The residual energy ER that remains in the sample following ablation causes the bulk temperature of the sample to rise by ΔT. Using a thermocouple attached to the Al sample, ΔT was measured after thermal equilibrium was reached in the sample. Knowing the specific heat capacity cp and the mass m of the sample, the residual energy can be obtained from ER=mcpΔT. The thermocouple response time (the time required for achieving a maximum thermocouple signal in our calorimeter) was about 2.5 sec. Using measured EI and ER, the residual thermal energy coefficient K=ER/EI can be found as a function of single-pulse laser fluence F=EI/S, where S is the laser beam area on the sample. The samples were mechanically polished. Measurements were performed in various ambient gases and at different pressures. The sample was translated with an X-Y stage so each subsequent laser pulse was incident on a fresh spot. Two parameters, the ablation threshold Fabl and the plasma ignition threshold Fpl, were determined at the onset of surface damage visible to eye with subsequent examination under a scanning electron microscope (SEM). Fpl was determined by observing the onset of bright violet radiation from the irradiated spot using either a photomultiplier (PMT) or an open-shutter camera, both properly filtered to cut off scattered laser light.

Although embodiments of the invention are directed to fs-duration laser pulses, this Example probes some of the effects of both fs- and ns-duration laser pulses. The dependence of REC on laser fluence F following single-pulse ns-laser ablation in various ambient gases under different pressures on Al are plotted in FIG. 8 (for Nd:YAG laser) and 9 (for ruby laser). For the Nd:YAG laser, ablation and plasma ignition thresholds in 1-atm air are determined to be Fabl=1.2±0.3 J/cm2 and Fpl=1.4±0.4 J/cm2. For the ruby laser, these values are Fabl=1.0+0.2 J/cm2 and Fpl=1.1±0.3 J/cm2. Thus Fabl≈Fpl in these experiments. By definition, REC should be equal to the absorptance of the material when it is irradiated by low-fluence laser light that does not cause any surface modification. The measured value of REC (K=0.25) at F<Fabl in FIG. 2 agrees with the reported value of absorptance for a mechanically polished Al sample at λ=1.06 μm (D. E. Gray (Ed.): American Institute of Physics Handbook, 3rd edn. (McGraw-Hill, New York, 1972)), and this agreement shows the accuracy of our measurement technique. Data at 1-atm in FIGS. 8 and 9 show that REC enhances abruptly at a certain fluence threshold, Fenh, and reaches a maximum value of about 0.5-0.6 indicating that about 50-60% of the laser pulse energy can be retained in Al following nanosecond laser ablation. Our experiment also shows that Fenh≈Fpl within the experimental uncertainty for both Nd:YAG and ruby laser ablation.

Next, we studied the pressure effect on REC; representative curves are plotted in FIGS. 8 and 9. For Nd:YAG laser ablation, REC slightly decreases when air pressure, P, decreases from 1 atm to about 30 torr, but REC abruptly drops when pressure further reduces from 30 torr to about 0.6 torr. For P<0.6 torr, the onset of plasma is accompanied with a drop of REC. This drop becomes more pronounced as the pressure is further reduced to 0.04 torr. At this pressure, REC eventually reaches a value of about 0.12 that is smaller than the absorptance of an undamaged surface by a factor of two. For P<0.04 torr, REC virtually remains independent of the residual air pressure. This behavior shows that, in contrast to the observation in air, the onset of plasma in vacuum is accompanied by a drop of REC. In vacuum, both Fabl and Fpl are higher than those at 1-atm air pressure by approximately a factor of two. Dependence of REC on laser fluence is also studied in 1-atm oxygen and 1-atm helium, and these REC data are shown in FIGS. 8 and 9. The dependences show virtually the same behavior as those in air, indicating that REC does not essentially depend on the particular type of gas. The contribution of possible exothermic chemical reactions that may occur due to presence of chemically active gases such as oxygen is negligible.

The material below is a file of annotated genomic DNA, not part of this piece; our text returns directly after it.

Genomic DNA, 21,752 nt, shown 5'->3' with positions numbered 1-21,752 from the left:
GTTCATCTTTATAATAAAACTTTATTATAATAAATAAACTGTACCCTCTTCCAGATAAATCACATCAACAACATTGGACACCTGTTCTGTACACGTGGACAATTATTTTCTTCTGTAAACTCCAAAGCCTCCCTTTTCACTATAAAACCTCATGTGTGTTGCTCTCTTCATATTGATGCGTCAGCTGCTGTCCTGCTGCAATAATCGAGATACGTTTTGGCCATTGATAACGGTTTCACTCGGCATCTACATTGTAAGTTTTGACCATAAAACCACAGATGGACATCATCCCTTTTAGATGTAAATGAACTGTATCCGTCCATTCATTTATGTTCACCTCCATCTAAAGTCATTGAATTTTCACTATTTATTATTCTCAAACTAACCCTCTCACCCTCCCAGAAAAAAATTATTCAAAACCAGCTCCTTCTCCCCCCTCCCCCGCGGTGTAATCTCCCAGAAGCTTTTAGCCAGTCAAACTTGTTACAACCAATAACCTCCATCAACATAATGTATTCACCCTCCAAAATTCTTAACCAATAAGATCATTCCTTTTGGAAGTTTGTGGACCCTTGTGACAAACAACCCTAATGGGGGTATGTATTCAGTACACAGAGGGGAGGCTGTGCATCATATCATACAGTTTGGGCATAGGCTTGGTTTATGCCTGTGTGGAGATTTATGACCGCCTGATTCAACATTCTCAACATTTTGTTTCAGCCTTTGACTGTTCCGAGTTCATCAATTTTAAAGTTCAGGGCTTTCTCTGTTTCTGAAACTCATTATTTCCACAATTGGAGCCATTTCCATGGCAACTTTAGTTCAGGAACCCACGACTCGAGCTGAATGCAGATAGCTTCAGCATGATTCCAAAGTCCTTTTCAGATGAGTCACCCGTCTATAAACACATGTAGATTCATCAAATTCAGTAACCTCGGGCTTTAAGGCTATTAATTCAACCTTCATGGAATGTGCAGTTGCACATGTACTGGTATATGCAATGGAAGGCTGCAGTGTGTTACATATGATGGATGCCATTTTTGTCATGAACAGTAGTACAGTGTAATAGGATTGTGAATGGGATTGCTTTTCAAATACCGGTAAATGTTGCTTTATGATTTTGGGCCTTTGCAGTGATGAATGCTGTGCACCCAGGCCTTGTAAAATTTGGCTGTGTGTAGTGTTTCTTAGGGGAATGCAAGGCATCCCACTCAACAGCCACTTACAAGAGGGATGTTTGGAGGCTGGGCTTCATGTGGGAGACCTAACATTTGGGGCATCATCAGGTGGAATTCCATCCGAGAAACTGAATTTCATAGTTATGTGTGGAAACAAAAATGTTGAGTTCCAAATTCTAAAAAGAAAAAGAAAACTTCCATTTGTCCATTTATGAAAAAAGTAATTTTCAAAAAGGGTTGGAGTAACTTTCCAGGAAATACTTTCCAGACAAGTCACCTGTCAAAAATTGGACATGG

In vacuum, the laser plasma mainly consists of ionized species of ejected material, while in a gas medium, plasma consists of ionized species of both ablated material and ambient gas. A characteristic feature of ambient gas plasma produced by ns pulses is that the plasma expands due to the generation of laser-supported absorption waves. FIG. 10 shows open-shutter photographs of plasmas produced by 55-ns Nd:YAG laser pulses for ablation of Al in both air and vacuum under the same experimental conditions. Distinction between plasmas can be clearly seen. The size of plasma in air is larger than that in vacuum. Therefore, the role of plasmas in residual heating of the sample in air may differ from that in vacuum.

The direct absorption of laser energy is a factor that may influence residual heating. According to the Drude model, when the temperature increases material absorptivity should also increase due to an enhanced collision frequency between free electrons and thermally vibrating lattice atoms. Therefore, one should expect an increase in REC with laser fluence due to this enhancement of material absorptivity. However, the fact that REC increases in air while it decreases in vacuum above a certain laser fluence indicates that the temperature-enhanced Drude absorption does not play an essential role in enhanced residual thermal response. This is also confirmed by our estimation of the laser-induced surface temperature using the following formula: